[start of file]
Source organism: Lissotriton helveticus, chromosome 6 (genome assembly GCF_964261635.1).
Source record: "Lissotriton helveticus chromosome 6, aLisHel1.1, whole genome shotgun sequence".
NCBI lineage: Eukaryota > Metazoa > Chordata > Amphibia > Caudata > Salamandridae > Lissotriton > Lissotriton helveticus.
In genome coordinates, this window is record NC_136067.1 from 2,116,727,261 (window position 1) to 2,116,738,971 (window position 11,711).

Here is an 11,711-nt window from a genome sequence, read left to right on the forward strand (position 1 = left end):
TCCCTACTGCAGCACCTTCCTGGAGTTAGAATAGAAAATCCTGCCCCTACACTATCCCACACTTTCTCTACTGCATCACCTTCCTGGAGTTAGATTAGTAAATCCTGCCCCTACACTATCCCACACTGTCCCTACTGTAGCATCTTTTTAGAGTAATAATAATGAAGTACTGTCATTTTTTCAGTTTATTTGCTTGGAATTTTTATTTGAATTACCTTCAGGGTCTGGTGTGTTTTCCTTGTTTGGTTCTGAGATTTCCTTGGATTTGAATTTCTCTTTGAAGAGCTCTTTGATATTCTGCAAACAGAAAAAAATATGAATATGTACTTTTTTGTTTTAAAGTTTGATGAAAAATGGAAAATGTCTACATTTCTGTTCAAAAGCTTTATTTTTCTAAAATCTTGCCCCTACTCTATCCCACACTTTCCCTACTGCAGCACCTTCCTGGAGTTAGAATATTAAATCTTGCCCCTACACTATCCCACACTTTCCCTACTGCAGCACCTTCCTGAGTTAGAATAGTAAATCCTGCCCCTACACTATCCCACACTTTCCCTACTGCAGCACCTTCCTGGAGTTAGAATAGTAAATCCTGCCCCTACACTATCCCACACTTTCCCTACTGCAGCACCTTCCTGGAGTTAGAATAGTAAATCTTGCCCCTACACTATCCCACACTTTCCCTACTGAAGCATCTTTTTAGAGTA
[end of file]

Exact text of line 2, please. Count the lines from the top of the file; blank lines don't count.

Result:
Source record: "Lissotriton helveticus chromosome 6, aLisHel1.1, whole genome shotgun sequence".